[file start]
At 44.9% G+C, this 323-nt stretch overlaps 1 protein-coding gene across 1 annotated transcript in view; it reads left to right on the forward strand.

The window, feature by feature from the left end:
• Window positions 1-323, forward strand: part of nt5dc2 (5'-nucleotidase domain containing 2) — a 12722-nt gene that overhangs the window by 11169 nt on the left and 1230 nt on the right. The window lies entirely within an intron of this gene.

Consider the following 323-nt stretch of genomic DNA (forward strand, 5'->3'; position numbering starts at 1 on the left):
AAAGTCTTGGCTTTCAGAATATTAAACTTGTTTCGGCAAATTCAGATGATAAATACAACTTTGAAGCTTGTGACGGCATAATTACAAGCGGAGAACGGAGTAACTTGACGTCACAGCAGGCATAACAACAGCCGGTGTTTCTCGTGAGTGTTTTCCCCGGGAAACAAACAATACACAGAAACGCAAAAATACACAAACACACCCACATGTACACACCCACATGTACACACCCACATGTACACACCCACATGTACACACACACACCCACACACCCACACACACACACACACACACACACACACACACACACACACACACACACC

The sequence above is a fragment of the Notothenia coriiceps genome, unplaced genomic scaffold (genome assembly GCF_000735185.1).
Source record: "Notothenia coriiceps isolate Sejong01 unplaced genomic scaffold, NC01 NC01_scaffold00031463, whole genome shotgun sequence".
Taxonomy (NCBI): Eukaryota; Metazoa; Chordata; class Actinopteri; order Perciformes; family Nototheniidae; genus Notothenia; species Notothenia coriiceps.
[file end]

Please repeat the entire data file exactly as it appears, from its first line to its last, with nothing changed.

At 44.9% G+C, this 323-nt stretch overlaps 1 protein-coding gene across 1 annotated transcript in view; it reads left to right on the forward strand.

The window, feature by feature from the left end:
• Window positions 1-323, forward strand: part of nt5dc2 (5'-nucleotidase domain containing 2) — a 12722-nt gene that overhangs the window by 11169 nt on the left and 1230 nt on the right. The window lies entirely within an intron of this gene.

Consider the following 323-nt stretch of genomic DNA (forward strand, 5'->3'; position numbering starts at 1 on the left):
AAAGTCTTGGCTTTCAGAATATTAAACTTGTTTCGGCAAATTCAGATGATAAATACAACTTTGAAGCTTGTGACGGCATAATTACAAGCGGAGAACGGAGTAACTTGACGTCACAGCAGGCATAACAACAGCCGGTGTTTCTCGTGAGTGTTTTCCCCGGGAAACAAACAATACACAGAAACGCAAAAATACACAAACACACCCACATGTACACACCCACATGTACACACCCACATGTACACACCCACATGTACACACACACACCCACACACCCACACACACACACACACACACACACACACACACACACACACACACACACC

The sequence above is a fragment of the Notothenia coriiceps genome, unplaced genomic scaffold (genome assembly GCF_000735185.1).
Source record: "Notothenia coriiceps isolate Sejong01 unplaced genomic scaffold, NC01 NC01_scaffold00031463, whole genome shotgun sequence".
Taxonomy (NCBI): Eukaryota; Metazoa; Chordata; class Actinopteri; order Perciformes; family Nototheniidae; genus Notothenia; species Notothenia coriiceps.